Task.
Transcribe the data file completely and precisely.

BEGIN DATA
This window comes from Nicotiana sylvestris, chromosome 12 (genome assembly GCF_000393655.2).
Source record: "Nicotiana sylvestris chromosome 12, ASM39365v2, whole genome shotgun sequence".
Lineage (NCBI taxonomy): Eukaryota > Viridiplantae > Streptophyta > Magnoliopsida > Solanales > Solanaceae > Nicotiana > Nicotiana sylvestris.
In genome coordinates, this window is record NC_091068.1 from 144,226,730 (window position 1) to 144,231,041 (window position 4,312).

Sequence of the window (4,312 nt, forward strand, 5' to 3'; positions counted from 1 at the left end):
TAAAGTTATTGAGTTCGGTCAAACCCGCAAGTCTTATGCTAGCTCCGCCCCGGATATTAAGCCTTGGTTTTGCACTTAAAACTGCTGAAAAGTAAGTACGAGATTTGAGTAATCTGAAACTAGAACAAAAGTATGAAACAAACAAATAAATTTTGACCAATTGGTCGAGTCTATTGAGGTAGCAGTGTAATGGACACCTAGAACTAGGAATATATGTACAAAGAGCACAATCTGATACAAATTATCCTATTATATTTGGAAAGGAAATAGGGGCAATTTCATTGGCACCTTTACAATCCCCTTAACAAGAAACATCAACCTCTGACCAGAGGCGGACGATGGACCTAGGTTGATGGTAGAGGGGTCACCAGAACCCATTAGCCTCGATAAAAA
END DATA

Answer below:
This window comes from Nicotiana sylvestris, chromosome 12 (genome assembly GCF_000393655.2).
Source record: "Nicotiana sylvestris chromosome 12, ASM39365v2, whole genome shotgun sequence".
Lineage (NCBI taxonomy): Eukaryota > Viridiplantae > Streptophyta > Magnoliopsida > Solanales > Solanaceae > Nicotiana > Nicotiana sylvestris.
In genome coordinates, this window is record NC_091068.1 from 144,226,730 (window position 1) to 144,231,041 (window position 4,312).

Sequence of the window (4,312 nt, forward strand, 5' to 3'; positions counted from 1 at the left end):
TAAAGTTATTGAGTTCGGTCAAACCCGCAAGTCTTATGCTAGCTCCGCCCCGGATATTAAGCCTTGGTTTTGCACTTAAAACTGCTGAAAAGTAAGTACGAGATTTGAGTAATCTGAAACTAGAACAAAAGTATGAAACAAACAAATAAATTTTGACCAATTGGTCGAGTCTATTGAGGTAGCAGTGTAATGGACACCTAGAACTAGGAATATATGTACAAAGAGCACAATCTGATACAAATTATCCTATTATATTTGGAAAGGAAATAGGGGCAATTTCATTGGCACCTTTACAATCCCCTTAACAAGAAACATCAACCTCTGACCAGAGGCGGACGATGGACCTAGGTTGATGGTAGAGGGGTCACCAGAACCCATTAGCCTCGATAAAAA